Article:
notes, media, messages, posts, events, contacts, to-dos
use 2D panels to build rooms, and noticeboards on walls
pin stuff to the walls
make collections, arrays, containers of 2D and 3D stuff
you can pick up and pin a single paragraph or to-do
or drop it into a collection or sequence
organise everything how you like
re-mash, pin together, link up, collect, order, etc
make new collections of notes, to-dos, contacts
build a document from paras, images, grab snippets
make a to-do list and pull out a "today" sub-list
link events to to-dos to messages however you like
it’s all stuff nested inside or linked from other stuff
pull anything out and aside in the 3D space
You don’t have a map app and a calendar app. You don’t have apps that have their own map just for the thing they do, or their own calendar for their own events. Now you can throw the link to any object with a location onto a map of your own, the link to any object with a date onto a calendar of your own. Create numerous maps and calendars for any purpose you like.
There are many more examples in this article.
This mashability of every type and scale of our stuff in the world sees the end of the fragmentation or Balkanisation app trap.
With such an operating system, one that works with us not against us, we get to keep our own digital stuff on our own physical devices. We regain full control and sovereignty over our own devices and our own data and identities.
Which means everything is exchanged directly between our devices.
Technically, that’s described as “end-to-end encrypted” or “e2ee”, and “peer-to-peer” or “P2P”. Peer-to-peer can also be described as “decentralised”.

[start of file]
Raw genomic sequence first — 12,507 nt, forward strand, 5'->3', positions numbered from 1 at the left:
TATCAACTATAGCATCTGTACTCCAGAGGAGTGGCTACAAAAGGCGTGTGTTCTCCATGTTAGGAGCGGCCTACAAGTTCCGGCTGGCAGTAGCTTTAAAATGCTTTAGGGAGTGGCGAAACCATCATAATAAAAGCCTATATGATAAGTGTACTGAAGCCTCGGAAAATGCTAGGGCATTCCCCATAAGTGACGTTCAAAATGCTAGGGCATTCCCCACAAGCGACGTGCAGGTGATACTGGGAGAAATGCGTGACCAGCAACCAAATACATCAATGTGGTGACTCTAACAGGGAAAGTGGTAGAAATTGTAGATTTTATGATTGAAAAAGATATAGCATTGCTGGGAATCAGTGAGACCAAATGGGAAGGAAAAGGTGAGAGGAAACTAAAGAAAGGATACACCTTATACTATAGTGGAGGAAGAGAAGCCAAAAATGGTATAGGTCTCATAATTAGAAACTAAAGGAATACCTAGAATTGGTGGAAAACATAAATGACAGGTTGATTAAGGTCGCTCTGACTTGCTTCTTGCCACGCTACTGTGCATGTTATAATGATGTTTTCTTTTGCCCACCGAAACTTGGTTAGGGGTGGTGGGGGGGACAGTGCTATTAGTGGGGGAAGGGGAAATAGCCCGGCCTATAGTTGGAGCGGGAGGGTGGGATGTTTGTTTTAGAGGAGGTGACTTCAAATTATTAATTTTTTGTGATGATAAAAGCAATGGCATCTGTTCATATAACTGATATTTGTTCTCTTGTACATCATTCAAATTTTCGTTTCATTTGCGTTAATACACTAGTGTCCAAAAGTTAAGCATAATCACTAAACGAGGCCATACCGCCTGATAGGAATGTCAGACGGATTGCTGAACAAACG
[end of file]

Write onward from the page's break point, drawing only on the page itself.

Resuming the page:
We no longer rely on Big Tech servers in another country. All our text and media and all of their updates go via the shortest path.
If you’re both on the same WiFi, it won’t even leave the house on its journey between you! If you’re off-grid or roaming wild, it goes directly between parties over a radio connection.
Our stuff can, however, still be backed up, cached and routed via generally more local servers that we trust.
Social Sharing Co-Creating
We will build this single, shared, 3D virtual world together, just like we do the real world. Sharing is now as intuitive as in normal life: we’ll simply bump into friends and hand things to them. Anything can be “picked up” and shared via its ID or link. Things can be pinned together however we like via those links, allowing easy collaborative co-creation.
Chat isn’t another app, it’s simply what you do here. You can meet in a virtual room and either speak using audio or by typing, ephemerally. If you want a record of the conversation, there can be a transcript document in the room that the chat text of each person present gets appended to.